Pet dental care myths

August 17th, 2017

pet-dental-care

Vets estimate that 85% of dogs over the age of 4 are suffering from some form of dental disease that if untreated can cause serious consequences. Oral hygiene in our pets can often be overlooked, however it is extremely important and can not only cause harm to the pet’s mouth region, but can affect their kidneys, heart or liver.

As pet owners, we here a number of do’s and don’ts when it comes to our furry friends mouth and dental hygiene, and as August is the National month for pet dental health, we thought we would help debug some myths about pet dental care…

Pet dental care myths

  • Dry food helps clean their teeth – many believe that feeding their pet dry food is an easy way of cleaning their teeth due to the rough surfaces scraping off tartar. However, most kibble breaks down before being able to touch any tartar on the pet’s teeth, leading to little resistance and doing very little for their dental care.
  • Dogs always have bad breath – most pets often don’t have the best breath, although very foul breath is a good indicator that something is not right. If their breath is overly bad, this may be signs of gingivitis or other dental problems and should be treated by a vet as soon as possible.
  • A dog will stop eating if there’s a problem – for dogs, eating is a strong survival instinct that will come before any pain that they may be suffering.
  • Human toothpaste is fine for pets – pet specific toothpaste should only ever be used on your cat or dog as human toothpaste contains fluoride which can be toxic for pets.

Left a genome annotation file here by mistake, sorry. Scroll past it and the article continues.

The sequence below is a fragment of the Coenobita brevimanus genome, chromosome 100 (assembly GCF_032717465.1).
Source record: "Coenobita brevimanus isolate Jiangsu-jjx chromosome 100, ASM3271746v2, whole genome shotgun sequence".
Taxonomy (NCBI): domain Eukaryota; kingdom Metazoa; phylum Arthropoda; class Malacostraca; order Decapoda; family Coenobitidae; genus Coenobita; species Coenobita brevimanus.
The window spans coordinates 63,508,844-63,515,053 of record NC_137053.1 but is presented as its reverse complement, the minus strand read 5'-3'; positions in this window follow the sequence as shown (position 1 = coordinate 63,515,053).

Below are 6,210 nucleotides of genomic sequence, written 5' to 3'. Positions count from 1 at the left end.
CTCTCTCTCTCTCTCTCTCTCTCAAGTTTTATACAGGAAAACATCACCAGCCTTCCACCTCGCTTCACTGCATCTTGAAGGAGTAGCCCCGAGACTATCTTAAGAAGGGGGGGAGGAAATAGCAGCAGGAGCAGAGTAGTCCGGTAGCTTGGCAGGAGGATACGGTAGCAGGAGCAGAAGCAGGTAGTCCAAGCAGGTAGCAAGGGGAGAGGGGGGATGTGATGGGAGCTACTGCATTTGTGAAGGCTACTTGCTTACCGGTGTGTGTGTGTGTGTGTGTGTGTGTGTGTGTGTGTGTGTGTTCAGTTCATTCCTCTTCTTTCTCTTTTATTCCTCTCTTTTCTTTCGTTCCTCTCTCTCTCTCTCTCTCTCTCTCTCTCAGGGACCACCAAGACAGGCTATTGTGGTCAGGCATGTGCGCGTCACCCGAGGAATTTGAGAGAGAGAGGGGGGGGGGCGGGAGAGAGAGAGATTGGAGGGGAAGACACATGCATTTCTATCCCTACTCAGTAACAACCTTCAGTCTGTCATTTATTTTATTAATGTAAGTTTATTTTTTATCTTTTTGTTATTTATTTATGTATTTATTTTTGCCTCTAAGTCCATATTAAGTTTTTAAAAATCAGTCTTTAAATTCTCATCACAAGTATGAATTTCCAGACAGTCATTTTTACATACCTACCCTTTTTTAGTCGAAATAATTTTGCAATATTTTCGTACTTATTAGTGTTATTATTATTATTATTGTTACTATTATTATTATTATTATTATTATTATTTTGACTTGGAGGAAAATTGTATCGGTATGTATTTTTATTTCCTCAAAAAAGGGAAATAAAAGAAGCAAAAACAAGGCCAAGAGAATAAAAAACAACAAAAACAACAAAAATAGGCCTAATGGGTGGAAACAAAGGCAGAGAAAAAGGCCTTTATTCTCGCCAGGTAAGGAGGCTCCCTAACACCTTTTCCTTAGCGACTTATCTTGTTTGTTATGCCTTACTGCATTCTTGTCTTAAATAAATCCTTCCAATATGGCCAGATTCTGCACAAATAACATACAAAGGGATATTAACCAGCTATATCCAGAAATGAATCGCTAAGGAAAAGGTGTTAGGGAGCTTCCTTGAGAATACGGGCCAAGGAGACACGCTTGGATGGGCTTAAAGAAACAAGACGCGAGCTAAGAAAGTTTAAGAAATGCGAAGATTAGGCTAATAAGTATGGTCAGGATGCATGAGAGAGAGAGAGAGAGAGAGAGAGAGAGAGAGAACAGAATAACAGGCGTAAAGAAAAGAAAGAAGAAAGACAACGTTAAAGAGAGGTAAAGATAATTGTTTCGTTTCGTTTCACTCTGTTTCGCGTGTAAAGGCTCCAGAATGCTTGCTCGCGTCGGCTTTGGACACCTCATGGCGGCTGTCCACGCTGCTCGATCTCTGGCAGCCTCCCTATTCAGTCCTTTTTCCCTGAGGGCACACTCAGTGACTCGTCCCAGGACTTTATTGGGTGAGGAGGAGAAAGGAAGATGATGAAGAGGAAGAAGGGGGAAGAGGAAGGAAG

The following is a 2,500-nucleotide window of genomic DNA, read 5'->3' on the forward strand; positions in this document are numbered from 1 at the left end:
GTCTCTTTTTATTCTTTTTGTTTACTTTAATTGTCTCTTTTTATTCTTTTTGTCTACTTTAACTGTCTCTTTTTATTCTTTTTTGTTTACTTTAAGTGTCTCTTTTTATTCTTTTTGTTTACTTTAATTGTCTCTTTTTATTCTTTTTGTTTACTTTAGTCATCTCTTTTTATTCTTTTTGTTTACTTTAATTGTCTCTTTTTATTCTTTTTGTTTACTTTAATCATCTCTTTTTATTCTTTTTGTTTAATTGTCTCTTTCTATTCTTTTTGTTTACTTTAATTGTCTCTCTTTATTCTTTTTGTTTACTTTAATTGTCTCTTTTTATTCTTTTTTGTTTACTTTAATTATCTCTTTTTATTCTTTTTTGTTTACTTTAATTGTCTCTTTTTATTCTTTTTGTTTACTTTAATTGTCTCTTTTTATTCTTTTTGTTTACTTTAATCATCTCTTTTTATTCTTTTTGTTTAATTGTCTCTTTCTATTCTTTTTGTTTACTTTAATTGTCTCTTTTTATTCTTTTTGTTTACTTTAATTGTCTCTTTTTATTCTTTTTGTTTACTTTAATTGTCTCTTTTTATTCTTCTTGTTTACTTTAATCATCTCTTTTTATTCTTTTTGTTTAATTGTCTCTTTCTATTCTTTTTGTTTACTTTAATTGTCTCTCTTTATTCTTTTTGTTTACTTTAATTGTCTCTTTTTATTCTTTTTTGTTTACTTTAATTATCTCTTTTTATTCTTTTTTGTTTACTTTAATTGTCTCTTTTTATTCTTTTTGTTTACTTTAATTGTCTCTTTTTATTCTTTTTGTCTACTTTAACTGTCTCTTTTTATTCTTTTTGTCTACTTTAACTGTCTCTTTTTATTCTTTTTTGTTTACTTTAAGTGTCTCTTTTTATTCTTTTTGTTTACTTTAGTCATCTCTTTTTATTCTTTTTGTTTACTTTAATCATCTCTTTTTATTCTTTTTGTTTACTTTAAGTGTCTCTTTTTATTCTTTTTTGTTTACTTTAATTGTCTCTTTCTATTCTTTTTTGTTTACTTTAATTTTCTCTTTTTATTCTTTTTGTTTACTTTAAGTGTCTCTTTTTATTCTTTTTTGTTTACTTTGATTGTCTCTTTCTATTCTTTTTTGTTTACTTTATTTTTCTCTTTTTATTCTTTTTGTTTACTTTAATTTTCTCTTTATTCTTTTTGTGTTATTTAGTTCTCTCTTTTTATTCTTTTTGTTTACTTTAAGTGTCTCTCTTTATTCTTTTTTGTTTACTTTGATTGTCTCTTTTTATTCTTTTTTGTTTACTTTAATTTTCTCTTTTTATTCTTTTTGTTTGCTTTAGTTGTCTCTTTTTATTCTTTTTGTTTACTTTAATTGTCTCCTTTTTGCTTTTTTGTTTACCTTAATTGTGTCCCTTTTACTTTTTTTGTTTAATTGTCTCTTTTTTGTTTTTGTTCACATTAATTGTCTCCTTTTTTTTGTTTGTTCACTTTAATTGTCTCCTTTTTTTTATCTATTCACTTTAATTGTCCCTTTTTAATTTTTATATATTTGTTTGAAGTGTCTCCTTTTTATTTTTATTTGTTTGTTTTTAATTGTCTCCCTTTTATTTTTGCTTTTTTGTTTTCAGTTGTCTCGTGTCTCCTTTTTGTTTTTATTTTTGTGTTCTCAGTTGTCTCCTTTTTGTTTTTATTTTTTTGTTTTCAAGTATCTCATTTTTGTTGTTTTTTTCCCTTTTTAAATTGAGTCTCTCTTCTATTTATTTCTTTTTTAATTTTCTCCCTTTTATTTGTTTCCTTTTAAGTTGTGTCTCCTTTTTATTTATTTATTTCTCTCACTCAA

• Real bones are good for their teeth – whilst raw bones can help clean your dog’s teeth, they can also splinter and cause internal injuries or fracture your pet’s teeth. It is best to stick to pet safe dental chew toys for a cleaning snack.

Improving pet dental hygiene

As always, prevention is better than a cure. Try feeding your pet a healthy and nutritious diet – getting advice from your vet is always beneficial. You can also apply pet toothpaste to their chew toys or a rope that you can pull against to help clean your pet’s teeth without using a toothbrush.

Ultimately, getting regular check-ups once a year at the vets will go a long way to improving and maintain your pets dental hygiene.

One Response to “Pet dental care myths”

  1. Gail Kerry says:

    Pet dental cleaning should be claimable as it is a preventative treatment that can stop other nasty things happen to our pets. Pet dental is so expensive. I have pet insurance with Petplan but can’t claim for it & also can’t afford it.